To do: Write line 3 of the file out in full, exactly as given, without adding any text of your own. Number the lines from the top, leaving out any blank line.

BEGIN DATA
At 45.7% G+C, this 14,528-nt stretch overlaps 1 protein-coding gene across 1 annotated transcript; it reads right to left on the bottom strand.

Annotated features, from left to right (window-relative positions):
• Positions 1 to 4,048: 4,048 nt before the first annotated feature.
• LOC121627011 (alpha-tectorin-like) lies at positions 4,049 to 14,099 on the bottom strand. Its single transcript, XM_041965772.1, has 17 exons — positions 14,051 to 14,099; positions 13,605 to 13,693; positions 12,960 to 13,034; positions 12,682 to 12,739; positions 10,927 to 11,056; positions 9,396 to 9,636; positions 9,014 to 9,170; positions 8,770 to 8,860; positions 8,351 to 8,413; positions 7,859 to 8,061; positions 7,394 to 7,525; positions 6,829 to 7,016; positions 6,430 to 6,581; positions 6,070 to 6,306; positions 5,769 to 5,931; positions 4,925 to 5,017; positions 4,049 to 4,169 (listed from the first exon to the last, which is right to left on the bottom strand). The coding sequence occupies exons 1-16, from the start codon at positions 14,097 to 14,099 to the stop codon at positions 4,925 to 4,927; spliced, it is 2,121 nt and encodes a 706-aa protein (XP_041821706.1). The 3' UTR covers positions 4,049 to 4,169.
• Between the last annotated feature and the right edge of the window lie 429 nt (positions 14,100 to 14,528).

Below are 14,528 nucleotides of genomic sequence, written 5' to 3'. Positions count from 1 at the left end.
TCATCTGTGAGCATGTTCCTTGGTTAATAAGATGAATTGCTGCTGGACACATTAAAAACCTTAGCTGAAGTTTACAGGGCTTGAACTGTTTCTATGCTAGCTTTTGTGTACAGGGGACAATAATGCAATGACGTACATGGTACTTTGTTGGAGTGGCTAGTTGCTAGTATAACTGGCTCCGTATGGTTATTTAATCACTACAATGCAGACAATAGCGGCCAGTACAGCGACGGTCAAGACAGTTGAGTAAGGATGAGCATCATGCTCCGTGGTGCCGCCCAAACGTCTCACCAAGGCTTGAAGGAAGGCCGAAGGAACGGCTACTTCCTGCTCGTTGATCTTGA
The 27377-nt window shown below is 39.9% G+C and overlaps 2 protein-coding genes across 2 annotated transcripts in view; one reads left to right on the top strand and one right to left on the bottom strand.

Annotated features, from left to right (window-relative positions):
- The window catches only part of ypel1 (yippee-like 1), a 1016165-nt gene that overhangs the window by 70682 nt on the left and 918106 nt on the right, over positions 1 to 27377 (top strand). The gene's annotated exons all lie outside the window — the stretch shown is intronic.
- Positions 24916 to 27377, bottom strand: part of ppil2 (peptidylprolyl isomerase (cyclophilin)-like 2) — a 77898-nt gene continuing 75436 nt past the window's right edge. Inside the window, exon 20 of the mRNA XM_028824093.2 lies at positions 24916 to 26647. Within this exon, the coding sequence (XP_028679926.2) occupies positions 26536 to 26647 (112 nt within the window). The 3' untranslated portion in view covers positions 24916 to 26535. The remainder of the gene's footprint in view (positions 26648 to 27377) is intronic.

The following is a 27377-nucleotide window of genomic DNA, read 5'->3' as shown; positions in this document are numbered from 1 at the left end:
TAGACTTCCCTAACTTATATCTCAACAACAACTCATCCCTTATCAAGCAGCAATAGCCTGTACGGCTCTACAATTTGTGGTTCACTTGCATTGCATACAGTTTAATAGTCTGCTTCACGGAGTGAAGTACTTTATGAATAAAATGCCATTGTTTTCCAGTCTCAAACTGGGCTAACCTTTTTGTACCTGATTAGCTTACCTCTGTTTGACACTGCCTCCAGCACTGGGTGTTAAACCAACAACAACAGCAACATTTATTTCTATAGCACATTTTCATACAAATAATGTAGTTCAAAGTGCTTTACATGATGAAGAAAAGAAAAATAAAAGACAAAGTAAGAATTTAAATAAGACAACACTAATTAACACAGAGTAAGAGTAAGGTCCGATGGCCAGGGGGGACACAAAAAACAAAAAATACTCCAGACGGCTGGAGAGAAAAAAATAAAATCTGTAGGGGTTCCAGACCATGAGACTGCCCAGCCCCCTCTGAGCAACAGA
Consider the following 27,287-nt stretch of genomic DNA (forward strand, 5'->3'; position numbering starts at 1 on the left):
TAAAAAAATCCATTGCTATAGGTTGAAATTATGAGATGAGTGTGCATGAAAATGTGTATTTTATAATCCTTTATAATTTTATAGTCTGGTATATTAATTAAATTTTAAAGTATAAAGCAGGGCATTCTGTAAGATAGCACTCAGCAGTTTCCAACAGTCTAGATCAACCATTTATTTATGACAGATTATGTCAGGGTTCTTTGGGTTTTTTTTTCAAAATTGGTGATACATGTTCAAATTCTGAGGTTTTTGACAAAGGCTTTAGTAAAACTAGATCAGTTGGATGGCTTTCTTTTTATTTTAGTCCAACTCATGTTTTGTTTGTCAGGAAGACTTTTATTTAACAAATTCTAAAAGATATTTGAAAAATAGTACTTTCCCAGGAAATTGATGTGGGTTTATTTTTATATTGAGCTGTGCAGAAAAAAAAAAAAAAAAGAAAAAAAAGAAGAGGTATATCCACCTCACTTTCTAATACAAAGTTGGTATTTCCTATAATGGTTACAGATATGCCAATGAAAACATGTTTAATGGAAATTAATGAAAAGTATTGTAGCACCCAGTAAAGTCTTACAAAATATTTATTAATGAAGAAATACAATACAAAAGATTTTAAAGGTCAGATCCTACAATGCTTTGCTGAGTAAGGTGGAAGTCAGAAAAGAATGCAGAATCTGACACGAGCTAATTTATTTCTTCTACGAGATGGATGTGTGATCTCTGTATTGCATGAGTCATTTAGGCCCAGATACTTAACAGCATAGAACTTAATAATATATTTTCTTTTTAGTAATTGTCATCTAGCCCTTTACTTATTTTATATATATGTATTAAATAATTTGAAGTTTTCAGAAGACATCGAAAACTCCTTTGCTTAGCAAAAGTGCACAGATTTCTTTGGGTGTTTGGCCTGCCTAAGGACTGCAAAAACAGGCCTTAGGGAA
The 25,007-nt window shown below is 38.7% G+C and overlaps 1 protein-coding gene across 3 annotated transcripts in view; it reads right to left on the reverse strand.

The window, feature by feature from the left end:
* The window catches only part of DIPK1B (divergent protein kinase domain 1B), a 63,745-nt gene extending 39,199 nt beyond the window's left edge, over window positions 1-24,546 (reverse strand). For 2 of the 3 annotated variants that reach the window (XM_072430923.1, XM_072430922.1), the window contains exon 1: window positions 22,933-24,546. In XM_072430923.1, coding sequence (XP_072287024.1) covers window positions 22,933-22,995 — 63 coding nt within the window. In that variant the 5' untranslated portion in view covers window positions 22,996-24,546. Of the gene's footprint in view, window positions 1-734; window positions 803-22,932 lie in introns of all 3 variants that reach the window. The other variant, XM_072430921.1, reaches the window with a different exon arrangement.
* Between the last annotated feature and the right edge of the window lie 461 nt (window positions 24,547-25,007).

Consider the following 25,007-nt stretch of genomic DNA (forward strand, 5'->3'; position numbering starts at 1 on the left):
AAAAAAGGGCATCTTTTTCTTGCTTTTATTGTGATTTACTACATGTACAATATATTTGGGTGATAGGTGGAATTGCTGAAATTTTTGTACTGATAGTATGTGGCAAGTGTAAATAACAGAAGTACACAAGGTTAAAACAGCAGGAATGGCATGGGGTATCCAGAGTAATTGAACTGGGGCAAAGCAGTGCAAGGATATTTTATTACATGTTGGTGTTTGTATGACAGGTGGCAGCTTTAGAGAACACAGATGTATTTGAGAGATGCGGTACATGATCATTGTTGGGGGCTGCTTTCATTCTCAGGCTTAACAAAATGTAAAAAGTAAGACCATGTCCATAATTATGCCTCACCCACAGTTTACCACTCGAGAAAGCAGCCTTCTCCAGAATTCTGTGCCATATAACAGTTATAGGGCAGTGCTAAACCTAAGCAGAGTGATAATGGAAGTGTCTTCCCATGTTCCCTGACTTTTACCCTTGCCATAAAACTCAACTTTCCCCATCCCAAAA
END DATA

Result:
• Positions 1 to 4,048: 4,048 nt before the first annotated feature.